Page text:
Recently in a spiritual direction meeting, my advisor told me that I was a “task” Christian…. somebody who is constantly looking for a project to accomplish or a challenge to overcome. So, I asked him, what is the other kind of Christian, then? His answer, ” someone who is content with the routine they have established”.

In my devotional reading, what I found an even better explanation of this dichotomy: growing and fixed. It explained it this way:

“A fixed mindset assumes that whatever we are — a certain composite of personality, intelligence, abilities–is a given…. A growth mindset, conversely, imagines that we are not static creatures. We can change, and we do. We flex and grow, fall back, or bounce forward.” From Good Enough by Kate Bowler and Jessica Richie

The Bible tells us that if we are in Christ, we will grow. In fact, in Christ, we have become a new creation! We may not be able to change on our own, but, as the apostle Paul says,

“I can do all things through Christ who gives me strength.” Philippians 4:13

There’s an old adage that says, “if you’re not growing, you’re dying.” That seems to fit with Christ’s example of the vine and the branches.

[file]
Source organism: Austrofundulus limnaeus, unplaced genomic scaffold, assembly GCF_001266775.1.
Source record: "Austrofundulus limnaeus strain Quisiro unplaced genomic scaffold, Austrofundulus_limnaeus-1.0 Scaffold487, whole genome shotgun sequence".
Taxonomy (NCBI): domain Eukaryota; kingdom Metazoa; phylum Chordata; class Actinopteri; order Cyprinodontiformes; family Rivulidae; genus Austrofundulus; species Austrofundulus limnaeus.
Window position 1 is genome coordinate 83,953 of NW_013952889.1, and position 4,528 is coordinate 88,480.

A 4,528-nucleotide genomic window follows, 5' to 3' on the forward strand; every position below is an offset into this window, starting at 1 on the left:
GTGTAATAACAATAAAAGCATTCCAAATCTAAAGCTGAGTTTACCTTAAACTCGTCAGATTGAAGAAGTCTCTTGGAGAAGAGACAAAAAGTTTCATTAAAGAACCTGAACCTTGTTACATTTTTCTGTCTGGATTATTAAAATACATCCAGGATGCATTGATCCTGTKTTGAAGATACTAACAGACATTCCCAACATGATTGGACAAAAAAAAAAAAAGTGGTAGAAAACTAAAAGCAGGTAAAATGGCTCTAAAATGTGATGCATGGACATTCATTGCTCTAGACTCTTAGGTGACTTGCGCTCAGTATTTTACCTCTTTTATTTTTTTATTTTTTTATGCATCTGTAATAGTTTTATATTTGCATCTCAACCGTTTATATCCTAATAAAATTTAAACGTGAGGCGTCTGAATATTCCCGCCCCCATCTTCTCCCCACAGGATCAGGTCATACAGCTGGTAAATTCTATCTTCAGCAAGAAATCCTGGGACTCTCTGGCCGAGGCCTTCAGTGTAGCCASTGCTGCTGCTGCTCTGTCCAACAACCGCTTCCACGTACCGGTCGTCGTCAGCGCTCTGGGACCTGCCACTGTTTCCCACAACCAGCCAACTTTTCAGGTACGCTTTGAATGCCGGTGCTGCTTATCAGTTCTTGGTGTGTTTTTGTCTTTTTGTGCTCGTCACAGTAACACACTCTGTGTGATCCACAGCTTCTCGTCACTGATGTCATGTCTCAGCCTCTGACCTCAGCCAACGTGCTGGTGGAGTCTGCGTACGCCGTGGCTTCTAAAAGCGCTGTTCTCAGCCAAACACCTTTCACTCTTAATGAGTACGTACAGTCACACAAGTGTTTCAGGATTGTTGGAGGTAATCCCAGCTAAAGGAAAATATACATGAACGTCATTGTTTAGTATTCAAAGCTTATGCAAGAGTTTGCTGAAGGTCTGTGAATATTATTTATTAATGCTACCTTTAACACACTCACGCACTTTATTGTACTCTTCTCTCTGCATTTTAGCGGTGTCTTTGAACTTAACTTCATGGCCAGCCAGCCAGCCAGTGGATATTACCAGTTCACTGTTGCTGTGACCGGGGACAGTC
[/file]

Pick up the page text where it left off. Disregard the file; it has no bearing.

I am the vine; you are the branches. If you remain in me and I in you, you will bear much fruit; apart from me you can do nothing.  If you do not remain in me, you are like a branch that is thrown away and withers; such branches are picked up, thrown into the fire and burned. ” John 15:5-7

Things will change, and so will you. So, embrace the changes of life, knowing that in Christ, everything will ultimately work for your good.

For more about change and growth see:

Prayer Changes Me

Inner Change

Changed Men (and women)

Producing Fruit

I recently heard a sermon based on the parable of the fig tree from the gospel of Luke. If you don’t remember the details, here it is:

“…A man had a fig tree planted in his vineyard, and he came seeking fruit on it and found none. And he said to the vinedresser, ‘Look, for three years now I have come seeking fruit on this fig tree, and I find none. Cut it down. Why should it use up the ground?’ And he answered him, ‘Sir, let it alone this year also, until I dig around it and put on manure. Then if it should bear fruit next year, well and good; but if not, you can cut it down.'” Luke 13:6-9

It’s meant, of course, to show the patience God has with us. He is willing to wait, and to give us the benefit of time and careful cultivation — but the rest of the story is this — if we are not in union with Christ, we will be like that unfruitful fig, just taking up space.

In the gospel of John, we learn:

“I am the vine; you are the branches. If you remain in me and I in you, you will bear much fruit; apart from me you can do nothing. “John 15:5

If we are in Christ, we will bear fruit. Once again, we see how this doctrine lays the foundation for everything is else in our faith life. The fruit that we can expect to see in a true believer is described in Galatians 5: